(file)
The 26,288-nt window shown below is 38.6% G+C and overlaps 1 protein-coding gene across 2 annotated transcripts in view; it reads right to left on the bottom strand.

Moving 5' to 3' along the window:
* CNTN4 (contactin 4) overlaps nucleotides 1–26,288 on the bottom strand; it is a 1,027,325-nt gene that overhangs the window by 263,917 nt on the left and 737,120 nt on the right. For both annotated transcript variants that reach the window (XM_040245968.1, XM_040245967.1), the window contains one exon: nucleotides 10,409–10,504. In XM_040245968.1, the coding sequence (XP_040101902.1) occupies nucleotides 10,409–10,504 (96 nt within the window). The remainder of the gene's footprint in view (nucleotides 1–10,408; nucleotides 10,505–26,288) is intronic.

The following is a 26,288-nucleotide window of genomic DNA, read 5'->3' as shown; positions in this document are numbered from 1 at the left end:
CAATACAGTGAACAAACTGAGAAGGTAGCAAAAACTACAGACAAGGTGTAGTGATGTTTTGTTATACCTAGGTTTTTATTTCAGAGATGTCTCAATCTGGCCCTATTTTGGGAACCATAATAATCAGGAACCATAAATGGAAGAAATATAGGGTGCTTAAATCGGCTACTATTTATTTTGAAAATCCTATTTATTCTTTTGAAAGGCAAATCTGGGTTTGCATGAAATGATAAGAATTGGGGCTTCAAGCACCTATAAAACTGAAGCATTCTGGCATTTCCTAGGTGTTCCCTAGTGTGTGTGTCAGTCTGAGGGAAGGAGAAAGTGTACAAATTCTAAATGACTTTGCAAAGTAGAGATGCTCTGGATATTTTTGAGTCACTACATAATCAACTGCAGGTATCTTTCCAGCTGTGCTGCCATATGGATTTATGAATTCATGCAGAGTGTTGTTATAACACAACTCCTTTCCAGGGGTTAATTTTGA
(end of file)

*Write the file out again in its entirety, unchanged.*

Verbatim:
The 26,288-nt window shown below is 38.6% G+C and overlaps 1 protein-coding gene across 2 annotated transcripts in view; it reads right to left on the bottom strand.

Moving 5' to 3' along the window:
* CNTN4 (contactin 4) overlaps nucleotides 1–26,288 on the bottom strand; it is a 1,027,325-nt gene that overhangs the window by 263,917 nt on the left and 737,120 nt on the right. For both annotated transcript variants that reach the window (XM_040245968.1, XM_040245967.1), the window contains one exon: nucleotides 10,409–10,504. In XM_040245968.1, the coding sequence (XP_040101902.1) occupies nucleotides 10,409–10,504 (96 nt within the window). The remainder of the gene's footprint in view (nucleotides 1–10,408; nucleotides 10,505–26,288) is intronic.

The following is a 26,288-nucleotide window of genomic DNA, read 5'->3' as shown; positions in this document are numbered from 1 at the left end:
CAATACAGTGAACAAACTGAGAAGGTAGCAAAAACTACAGACAAGGTGTAGTGATGTTTTGTTATACCTAGGTTTTTATTTCAGAGATGTCTCAATCTGGCCCTATTTTGGGAACCATAATAATCAGGAACCATAAATGGAAGAAATATAGGGTGCTTAAATCGGCTACTATTTATTTTGAAAATCCTATTTATTCTTTTGAAAGGCAAATCTGGGTTTGCATGAAATGATAAGAATTGGGGCTTCAAGCACCTATAAAACTGAAGCATTCTGGCATTTCCTAGGTGTTCCCTAGTGTGTGTGTCAGTCTGAGGGAAGGAGAAAGTGTACAAATTCTAAATGACTTTGCAAAGTAGAGATGCTCTGGATATTTTTGAGTCACTACATAATCAACTGCAGGTATCTTTCCAGCTGTGCTGCCATATGGATTTATGAATTCATGCAGAGTGTTGTTATAACACAACTCCTTTCCAGGGGTTAATTTTGA